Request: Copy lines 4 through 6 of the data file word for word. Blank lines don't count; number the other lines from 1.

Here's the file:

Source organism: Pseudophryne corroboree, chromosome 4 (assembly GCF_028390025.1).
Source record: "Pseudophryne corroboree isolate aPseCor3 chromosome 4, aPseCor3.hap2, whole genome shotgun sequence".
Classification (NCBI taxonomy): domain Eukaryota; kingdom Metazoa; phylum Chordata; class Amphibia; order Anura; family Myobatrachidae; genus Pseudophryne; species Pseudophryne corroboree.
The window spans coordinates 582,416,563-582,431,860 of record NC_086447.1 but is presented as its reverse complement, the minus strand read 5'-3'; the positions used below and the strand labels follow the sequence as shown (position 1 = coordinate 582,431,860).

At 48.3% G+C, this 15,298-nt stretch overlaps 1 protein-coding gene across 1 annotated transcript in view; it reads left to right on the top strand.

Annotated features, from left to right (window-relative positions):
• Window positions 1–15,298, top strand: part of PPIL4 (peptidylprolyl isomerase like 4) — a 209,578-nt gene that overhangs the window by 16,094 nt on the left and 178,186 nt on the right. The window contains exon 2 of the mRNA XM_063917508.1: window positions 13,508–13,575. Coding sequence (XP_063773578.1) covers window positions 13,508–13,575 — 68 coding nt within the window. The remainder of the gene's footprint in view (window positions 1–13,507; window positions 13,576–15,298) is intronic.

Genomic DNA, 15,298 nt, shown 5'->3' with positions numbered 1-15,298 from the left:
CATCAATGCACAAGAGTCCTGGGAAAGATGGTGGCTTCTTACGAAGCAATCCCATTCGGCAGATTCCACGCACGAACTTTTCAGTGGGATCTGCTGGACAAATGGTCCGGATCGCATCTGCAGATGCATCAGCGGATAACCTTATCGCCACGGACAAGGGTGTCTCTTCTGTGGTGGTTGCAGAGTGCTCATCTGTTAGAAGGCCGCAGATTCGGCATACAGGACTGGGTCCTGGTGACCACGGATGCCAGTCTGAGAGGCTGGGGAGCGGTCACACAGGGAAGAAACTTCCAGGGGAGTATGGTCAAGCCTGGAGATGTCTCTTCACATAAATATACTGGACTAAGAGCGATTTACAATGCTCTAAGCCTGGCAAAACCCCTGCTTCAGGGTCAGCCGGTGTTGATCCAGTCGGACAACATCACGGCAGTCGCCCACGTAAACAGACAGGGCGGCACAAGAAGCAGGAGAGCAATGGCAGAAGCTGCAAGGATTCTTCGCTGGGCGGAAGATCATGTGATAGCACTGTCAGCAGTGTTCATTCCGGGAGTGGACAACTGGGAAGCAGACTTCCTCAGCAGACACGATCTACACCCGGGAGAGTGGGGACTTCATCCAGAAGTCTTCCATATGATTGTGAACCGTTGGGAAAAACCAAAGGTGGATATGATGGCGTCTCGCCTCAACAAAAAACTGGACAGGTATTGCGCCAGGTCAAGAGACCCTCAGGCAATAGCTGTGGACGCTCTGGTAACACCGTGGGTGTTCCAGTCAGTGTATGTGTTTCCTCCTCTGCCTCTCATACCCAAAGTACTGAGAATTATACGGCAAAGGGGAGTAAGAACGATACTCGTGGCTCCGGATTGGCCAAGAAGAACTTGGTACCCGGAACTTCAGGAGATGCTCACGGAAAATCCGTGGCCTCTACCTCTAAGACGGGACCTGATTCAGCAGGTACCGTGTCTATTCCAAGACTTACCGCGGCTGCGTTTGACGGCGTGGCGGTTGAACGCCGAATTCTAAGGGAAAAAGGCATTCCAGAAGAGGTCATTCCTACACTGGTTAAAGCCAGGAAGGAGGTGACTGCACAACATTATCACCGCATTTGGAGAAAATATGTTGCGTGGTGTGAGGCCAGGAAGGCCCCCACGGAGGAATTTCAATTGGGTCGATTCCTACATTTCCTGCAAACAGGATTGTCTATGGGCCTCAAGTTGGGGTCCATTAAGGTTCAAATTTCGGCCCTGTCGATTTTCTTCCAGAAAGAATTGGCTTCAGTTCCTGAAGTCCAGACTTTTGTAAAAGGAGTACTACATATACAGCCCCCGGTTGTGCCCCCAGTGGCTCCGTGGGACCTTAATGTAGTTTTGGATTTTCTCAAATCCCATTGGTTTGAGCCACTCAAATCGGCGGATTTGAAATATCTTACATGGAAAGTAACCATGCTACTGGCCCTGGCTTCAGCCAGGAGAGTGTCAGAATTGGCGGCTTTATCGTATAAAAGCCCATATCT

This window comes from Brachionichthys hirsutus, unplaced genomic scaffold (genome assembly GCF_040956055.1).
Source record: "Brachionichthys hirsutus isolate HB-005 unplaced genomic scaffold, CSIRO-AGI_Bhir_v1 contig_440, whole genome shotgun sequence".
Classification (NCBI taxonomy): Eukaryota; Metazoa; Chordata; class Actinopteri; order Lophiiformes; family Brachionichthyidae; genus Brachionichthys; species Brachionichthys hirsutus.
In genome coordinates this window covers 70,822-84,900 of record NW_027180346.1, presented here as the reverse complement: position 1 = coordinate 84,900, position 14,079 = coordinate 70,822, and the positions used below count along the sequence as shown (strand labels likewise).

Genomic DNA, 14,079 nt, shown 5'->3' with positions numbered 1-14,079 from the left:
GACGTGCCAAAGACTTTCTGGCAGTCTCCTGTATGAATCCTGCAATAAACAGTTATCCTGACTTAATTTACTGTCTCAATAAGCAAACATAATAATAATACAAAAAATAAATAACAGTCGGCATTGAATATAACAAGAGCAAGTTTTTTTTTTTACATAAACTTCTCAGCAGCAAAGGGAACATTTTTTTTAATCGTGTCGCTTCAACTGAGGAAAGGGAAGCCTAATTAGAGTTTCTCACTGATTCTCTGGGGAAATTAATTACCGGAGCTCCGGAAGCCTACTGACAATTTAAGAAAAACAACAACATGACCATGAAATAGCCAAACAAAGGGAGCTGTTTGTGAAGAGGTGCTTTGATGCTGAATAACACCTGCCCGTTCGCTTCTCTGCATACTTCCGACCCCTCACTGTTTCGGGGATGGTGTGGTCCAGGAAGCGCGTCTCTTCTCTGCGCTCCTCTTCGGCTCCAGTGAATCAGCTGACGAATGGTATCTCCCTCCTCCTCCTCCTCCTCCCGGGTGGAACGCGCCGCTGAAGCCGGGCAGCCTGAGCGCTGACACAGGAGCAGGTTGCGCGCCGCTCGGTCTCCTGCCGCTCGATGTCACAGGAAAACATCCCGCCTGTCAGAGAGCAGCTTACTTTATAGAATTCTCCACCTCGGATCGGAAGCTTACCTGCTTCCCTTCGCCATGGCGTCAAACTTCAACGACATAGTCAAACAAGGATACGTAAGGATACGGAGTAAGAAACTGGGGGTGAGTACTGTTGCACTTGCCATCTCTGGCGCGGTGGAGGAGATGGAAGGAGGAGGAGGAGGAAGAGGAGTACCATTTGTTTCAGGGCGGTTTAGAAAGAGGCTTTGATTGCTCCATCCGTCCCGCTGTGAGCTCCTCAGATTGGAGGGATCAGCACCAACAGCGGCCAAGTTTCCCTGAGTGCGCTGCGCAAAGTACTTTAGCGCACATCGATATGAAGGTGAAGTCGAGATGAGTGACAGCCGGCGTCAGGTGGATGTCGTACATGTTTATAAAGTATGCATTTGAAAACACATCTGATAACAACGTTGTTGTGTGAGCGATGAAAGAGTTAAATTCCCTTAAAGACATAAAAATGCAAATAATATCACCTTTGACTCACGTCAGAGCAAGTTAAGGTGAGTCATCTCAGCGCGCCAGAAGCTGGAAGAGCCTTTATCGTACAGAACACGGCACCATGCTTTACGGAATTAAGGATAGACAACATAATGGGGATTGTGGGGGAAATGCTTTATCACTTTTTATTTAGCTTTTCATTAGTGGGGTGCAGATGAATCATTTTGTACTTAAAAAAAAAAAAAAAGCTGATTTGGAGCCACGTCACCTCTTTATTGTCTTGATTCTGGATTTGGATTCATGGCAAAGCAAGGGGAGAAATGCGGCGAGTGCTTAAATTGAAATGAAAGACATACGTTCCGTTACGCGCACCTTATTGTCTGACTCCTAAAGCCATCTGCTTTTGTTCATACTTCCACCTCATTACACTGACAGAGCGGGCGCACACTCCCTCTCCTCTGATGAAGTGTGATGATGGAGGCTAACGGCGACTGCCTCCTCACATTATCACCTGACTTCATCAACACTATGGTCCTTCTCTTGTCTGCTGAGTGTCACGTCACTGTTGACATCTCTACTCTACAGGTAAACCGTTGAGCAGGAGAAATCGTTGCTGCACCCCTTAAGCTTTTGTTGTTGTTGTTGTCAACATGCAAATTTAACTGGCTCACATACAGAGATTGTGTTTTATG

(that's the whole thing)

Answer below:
The window spans coordinates 582,416,563-582,431,860 of record NC_086447.1 but is presented as its reverse complement, the minus strand read 5'-3'; the positions used below and the strand labels follow the sequence as shown (position 1 = coordinate 582,431,860).

At 48.3% G+C, this 15,298-nt stretch overlaps 1 protein-coding gene across 1 annotated transcript in view; it reads left to right on the top strand.

Annotated features, from left to right (window-relative positions):